' Cinema Romantico: CIFF Review: Black Pond

Monday, October 15, 2012

CIFF Review: Black Pond

A therapist, broadly played by Simon Amstell, explains to his emotionally fractured patient that if you were to take all the colors of the universe and blend them you would merely be left with a kind of arid grey. "Black Pond", co-directed by Tom Kingsley and Will Sharpe, is a film of evocative colors haphazardly blended together that wishes to reach a genuinely poignant moment in spite of the ceaseless quirkiness and occasional filmmaking tricks. It doesn't quite get there. In the end, "Black Pond" is just sort of an arid grey.


Tom (Chris Langham), the not entirely respected head of the Thompson household, has lost the three-legged family dog, blandly named Boy, on a walk when he meets Blake (Colin Hurley), the sort whose bushy beard seems to exist solely to distract you from his crazy eyes. They chat and despite Blake's apparent mental unbalance, Tom invites him back home for tea. Blake accepts. Tea turns into dinner with Tom's wife Sophie (Amanda Hadingue) and dinner turns into Blake spending the night.

And when misfortune involving Boy strikes, more misfortune will occur and The Thompson family finds itself being branded murderers of their unique houseguest. This is not a spoiler. This is revealed immediately, primarily because "Black Pond" is filmed in a mockumentary format with talking head confessionals sprinkled throughout. The very nature of this device suggests we are seeing the story through the lens of each respective character, which could potentially account for its wildly shifting tones, except the family seems unified on just what happened.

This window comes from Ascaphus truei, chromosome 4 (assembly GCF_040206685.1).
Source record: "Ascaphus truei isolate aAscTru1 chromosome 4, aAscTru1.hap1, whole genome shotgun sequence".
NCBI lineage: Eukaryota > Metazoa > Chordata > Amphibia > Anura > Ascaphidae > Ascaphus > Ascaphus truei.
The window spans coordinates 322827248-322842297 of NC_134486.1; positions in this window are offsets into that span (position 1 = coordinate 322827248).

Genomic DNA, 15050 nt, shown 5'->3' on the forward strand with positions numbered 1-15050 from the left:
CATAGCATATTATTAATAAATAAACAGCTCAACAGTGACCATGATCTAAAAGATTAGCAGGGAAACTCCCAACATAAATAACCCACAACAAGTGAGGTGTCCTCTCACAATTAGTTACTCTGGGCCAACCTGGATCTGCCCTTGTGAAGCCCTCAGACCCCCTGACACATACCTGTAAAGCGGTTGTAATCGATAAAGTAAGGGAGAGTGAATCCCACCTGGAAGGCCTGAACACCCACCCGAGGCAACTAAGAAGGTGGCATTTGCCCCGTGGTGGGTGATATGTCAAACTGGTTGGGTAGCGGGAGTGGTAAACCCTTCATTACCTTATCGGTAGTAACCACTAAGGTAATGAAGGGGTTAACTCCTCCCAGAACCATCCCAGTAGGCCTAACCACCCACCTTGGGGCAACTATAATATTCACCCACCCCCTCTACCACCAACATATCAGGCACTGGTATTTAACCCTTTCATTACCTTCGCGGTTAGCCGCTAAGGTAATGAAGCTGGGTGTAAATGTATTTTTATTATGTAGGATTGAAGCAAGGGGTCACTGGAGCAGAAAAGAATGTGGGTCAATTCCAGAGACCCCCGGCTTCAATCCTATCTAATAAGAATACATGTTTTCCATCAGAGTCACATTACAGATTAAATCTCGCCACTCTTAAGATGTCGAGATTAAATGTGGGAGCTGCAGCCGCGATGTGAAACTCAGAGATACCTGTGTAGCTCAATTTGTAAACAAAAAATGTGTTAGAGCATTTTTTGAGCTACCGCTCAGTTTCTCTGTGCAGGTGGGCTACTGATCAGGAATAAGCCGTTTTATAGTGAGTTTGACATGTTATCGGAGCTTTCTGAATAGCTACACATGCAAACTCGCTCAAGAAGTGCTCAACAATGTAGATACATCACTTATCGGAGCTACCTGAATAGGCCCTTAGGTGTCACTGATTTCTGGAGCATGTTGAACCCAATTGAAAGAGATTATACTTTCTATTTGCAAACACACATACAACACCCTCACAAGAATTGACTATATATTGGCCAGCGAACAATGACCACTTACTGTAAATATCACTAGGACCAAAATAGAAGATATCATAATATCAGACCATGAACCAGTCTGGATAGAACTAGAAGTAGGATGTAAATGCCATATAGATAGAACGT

Rather "Black Pond" comes across like the work of new filmmakers with specific scenes and bits and moments and music in mind but not necessarily the roadmap to reach a cathartic and satisfying conclusion.

The best thing in the film is the performance of Chris Langham, an actor with whom I am not familiar but who I learned afterwards has been out of work for several years on account of, shall we say, personal trauma. We will excise that from this movie-only discussion, however, and instead say that Langham cultivates a character who has drifted into a listless life and seems to believe that doing one good deed, however untraditional and odd to the general public, could offer at least a momentary sense of redemption.

It's a great germ of an idea that is just isn't satisfactorily translated for a full 90 minutes.

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